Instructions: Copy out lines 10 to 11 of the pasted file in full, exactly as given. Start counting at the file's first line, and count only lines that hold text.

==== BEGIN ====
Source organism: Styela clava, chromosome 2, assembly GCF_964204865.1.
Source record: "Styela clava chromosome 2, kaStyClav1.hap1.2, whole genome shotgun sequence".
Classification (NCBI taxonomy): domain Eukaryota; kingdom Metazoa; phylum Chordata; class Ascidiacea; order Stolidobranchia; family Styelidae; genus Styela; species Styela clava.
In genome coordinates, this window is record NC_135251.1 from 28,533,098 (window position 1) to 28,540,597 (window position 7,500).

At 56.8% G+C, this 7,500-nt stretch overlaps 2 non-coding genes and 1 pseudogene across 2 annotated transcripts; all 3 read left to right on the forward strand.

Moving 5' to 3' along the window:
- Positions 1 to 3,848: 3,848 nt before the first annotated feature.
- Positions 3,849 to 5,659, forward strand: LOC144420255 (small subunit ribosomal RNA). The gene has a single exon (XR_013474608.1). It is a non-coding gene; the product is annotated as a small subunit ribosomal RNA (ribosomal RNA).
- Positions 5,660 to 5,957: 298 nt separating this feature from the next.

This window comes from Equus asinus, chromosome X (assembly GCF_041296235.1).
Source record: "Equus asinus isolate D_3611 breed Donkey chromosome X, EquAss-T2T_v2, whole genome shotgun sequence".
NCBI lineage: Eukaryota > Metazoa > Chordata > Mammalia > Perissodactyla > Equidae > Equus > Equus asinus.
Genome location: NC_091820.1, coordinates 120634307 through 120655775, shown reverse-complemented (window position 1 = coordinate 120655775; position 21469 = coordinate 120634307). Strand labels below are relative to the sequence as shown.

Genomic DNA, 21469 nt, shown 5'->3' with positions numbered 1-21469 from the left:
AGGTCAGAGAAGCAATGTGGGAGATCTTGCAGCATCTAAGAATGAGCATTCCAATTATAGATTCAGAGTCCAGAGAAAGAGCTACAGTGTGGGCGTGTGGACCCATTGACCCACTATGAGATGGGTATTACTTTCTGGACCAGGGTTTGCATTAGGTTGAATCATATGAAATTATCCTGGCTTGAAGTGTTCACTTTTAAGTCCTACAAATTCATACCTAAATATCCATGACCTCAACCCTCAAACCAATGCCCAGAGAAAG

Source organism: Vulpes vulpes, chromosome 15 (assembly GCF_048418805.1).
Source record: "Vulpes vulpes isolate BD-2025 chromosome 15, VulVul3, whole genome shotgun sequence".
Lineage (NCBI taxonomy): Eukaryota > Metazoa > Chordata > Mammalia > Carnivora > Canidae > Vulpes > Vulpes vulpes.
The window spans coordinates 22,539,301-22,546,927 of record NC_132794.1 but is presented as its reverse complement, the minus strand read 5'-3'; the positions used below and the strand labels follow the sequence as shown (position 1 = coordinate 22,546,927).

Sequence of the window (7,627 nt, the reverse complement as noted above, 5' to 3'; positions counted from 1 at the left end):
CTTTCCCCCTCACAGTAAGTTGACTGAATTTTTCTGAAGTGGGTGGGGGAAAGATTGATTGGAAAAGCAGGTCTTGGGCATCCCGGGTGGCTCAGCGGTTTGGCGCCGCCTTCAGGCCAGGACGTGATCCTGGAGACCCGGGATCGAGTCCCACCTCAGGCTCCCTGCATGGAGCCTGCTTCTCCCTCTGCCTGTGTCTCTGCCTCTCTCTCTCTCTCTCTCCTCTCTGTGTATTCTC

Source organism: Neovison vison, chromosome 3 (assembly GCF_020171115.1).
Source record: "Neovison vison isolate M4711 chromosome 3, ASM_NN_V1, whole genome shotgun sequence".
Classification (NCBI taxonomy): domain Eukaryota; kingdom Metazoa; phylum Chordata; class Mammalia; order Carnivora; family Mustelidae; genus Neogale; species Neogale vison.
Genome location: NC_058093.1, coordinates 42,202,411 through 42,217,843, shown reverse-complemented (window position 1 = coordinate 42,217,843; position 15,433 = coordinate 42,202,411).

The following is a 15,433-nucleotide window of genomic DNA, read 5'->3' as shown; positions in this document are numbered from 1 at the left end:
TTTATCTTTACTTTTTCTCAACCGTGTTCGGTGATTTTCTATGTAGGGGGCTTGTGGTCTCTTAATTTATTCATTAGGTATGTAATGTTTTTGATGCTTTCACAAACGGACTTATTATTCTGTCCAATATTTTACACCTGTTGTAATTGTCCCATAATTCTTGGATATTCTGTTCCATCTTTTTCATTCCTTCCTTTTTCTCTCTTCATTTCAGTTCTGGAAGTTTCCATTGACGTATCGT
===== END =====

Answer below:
This window comes from Equus asinus, chromosome X (assembly GCF_041296235.1).
Source record: "Equus asinus isolate D_3611 breed Donkey chromosome X, EquAss-T2T_v2, whole genome shotgun sequence".